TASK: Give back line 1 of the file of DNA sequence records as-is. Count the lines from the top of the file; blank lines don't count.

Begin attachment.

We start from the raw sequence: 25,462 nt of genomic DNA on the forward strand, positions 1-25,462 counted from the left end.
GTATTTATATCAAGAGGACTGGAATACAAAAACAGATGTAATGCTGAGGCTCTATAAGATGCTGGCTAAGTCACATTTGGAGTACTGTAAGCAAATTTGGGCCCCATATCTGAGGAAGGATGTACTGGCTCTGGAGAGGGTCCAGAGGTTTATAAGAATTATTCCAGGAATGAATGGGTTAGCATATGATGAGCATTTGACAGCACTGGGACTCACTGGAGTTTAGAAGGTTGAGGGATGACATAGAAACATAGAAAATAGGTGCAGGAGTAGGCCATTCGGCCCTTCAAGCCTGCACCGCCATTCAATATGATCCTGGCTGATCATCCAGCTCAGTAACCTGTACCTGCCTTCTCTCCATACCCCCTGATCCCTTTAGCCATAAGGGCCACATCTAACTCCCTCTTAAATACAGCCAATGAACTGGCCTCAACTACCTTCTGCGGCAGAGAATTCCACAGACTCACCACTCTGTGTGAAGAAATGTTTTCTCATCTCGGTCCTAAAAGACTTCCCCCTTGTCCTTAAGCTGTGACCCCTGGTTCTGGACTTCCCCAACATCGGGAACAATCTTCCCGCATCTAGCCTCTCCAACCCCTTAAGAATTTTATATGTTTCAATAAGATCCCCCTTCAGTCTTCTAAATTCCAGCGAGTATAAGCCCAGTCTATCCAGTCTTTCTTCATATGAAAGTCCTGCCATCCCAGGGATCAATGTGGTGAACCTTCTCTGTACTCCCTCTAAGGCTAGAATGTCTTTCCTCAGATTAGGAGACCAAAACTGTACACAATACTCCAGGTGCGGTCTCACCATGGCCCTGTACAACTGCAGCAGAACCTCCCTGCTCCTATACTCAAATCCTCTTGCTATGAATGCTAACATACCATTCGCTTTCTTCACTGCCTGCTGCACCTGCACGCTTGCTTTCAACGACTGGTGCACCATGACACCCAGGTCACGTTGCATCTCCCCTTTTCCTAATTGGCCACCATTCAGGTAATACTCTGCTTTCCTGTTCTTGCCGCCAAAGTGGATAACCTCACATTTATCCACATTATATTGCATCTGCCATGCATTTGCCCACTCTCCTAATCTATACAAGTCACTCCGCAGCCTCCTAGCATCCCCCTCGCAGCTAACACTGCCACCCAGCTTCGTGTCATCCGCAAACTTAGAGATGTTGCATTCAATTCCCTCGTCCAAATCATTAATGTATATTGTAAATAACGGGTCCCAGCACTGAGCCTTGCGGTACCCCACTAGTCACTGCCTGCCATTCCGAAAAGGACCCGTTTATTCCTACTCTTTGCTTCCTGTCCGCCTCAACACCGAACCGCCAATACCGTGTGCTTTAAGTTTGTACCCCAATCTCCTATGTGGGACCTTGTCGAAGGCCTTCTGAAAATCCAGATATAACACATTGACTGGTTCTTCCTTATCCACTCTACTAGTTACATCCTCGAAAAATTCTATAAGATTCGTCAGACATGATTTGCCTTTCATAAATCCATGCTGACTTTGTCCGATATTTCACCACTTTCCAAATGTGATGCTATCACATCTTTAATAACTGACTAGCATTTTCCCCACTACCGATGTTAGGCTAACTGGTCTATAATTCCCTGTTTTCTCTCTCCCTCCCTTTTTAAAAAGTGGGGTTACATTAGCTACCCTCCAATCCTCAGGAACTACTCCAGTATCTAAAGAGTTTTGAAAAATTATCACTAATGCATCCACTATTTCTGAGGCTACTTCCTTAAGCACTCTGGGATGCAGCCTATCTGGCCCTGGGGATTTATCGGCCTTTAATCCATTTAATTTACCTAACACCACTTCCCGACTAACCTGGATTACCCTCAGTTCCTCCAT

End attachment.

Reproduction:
We start from the raw sequence: 25,462 nt of genomic DNA on the forward strand, positions 1-25,462 counted from the left end.